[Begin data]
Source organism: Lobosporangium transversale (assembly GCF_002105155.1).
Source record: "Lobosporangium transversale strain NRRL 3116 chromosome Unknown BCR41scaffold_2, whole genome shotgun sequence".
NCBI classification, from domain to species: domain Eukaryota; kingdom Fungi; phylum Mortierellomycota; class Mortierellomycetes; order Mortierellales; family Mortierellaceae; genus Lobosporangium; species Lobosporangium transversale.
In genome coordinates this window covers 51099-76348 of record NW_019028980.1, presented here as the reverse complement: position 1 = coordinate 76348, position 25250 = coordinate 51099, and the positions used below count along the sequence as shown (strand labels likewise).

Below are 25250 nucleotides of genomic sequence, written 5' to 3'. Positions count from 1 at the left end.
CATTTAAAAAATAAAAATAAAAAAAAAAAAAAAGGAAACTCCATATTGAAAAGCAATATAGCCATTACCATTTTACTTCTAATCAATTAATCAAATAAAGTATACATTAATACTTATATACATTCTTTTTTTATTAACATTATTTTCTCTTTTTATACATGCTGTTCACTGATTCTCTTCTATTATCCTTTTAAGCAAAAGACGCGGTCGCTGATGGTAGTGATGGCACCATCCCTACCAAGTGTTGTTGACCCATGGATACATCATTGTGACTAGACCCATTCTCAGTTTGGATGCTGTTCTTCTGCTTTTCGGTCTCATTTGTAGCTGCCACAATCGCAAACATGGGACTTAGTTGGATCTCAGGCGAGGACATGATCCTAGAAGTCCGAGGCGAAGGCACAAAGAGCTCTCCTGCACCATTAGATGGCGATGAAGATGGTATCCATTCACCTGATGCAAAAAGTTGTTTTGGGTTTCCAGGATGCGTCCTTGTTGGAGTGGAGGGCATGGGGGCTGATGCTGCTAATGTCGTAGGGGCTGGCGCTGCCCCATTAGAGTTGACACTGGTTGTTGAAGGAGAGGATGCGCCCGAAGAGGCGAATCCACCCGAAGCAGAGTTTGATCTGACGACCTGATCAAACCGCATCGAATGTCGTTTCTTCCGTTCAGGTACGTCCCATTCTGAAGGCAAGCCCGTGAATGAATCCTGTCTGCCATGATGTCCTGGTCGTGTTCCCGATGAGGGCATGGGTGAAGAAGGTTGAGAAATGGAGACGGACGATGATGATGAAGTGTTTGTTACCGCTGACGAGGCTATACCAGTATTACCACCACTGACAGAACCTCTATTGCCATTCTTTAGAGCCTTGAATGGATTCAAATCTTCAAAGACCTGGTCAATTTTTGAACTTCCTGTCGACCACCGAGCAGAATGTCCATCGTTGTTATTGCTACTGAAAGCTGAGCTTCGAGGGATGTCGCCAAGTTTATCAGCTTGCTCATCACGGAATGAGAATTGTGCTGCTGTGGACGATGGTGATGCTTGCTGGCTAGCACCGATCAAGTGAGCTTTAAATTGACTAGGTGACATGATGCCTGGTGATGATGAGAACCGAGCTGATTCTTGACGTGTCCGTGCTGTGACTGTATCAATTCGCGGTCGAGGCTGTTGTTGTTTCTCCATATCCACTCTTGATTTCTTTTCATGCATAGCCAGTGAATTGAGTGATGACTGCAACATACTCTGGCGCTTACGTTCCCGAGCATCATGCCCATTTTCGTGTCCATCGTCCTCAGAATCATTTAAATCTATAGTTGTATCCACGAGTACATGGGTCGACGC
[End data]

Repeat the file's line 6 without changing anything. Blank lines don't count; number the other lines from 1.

CATTTAAAAAATAAAAATAAAAAAAAAAAAAAAGGAAACTCCATATTGAAAAGCAATATAGCCATTACCATTTTACTTCTAATCAATTAATCAAATAAAGTATACATTAATACTTATATACATTCTTTTTTTATTAACATTATTTTCTCTTTTTATACATGCTGTTCACTGATTCTCTTCTATTATCCTTTTAAGCAAAAGACGCGGTCGCTGATGGTAGTGATGGCACCATCCCTACCAAGTGTTGTTGACCCATGGATACATCATTGTGACTAGACCCATTCTCAGTTTGGATGCTGTTCTTCTGCTTTTCGGTCTCATTTGTAGCTGCCACAATCGCAAACATGGGACTTAGTTGGATCTCAGGCGAGGACATGATCCTAGAAGTCCGAGGCGAAGGCACAAAGAGCTCTCCTGCACCATTAGATGGCGATGAAGATGGTATCCATTCACCTGATGCAAAAAGTTGTTTTGGGTTTCCAGGATGCGTCCTTGTTGGAGTGGAGGGCATGGGGGCTGATGCTGCTAATGTCGTAGGGGCTGGCGCTGCCCCATTAGAGTTGACACTGGTTGTTGAAGGAGAGGATGCGCCCGAAGAGGCGAATCCACCCGAAGCAGAGTTTGATCTGACGACCTGATCAAACCGCATCGAATGTCGTTTCTTCCGTTCAGGTACGTCCCATTCTGAAGGCAAGCCCGTGAATGAATCCTGTCTGCCATGATGTCCTGGTCGTGTTCCCGATGAGGGCATGGGTGAAGAAGGTTGAGAAATGGAGACGGACGATGATGATGAAGTGTTTGTTACCGCTGACGAGGCTATACCAGTATTACCACCACTGACAGAACCTCTATTGCCATTCTTTAGAGCCTTGAATGGATTCAAATCTTCAAAGACCTGGTCAATTTTTGAACTTCCTGTCGACCACCGAGCAGAATGTCCATCGTTGTTATTGCTACTGAAAGCTGAGCTTCGAGGGATGTCGCCAAGTTTATCAGCTTGCTCATCACGGAATGAGAATTGTGCTGCTGTGGACGATGGTGATGCTTGCTGGCTAGCACCGATCAAGTGAGCTTTAAATTGACTAGGTGACATGATGCCTGGTGATGATGAGAACCGAGCTGATTCTTGACGTGTCCGTGCTGTGACTGTATCAATTCGCGGTCGAGGCTGTTGTTGTTTCTCCATATCCACTCTTGATTTCTTTTCATGCATAGCCAGTGAATTGAGTGATGACTGCAACATACTCTGGCGCTTACGTTCCCGAGCATCATGCCCATTTTCGTGTCCATCGTCCTCAGAATCATTTAAATCTATAGTTGTATCCACGAGTACATGGGTCGACGC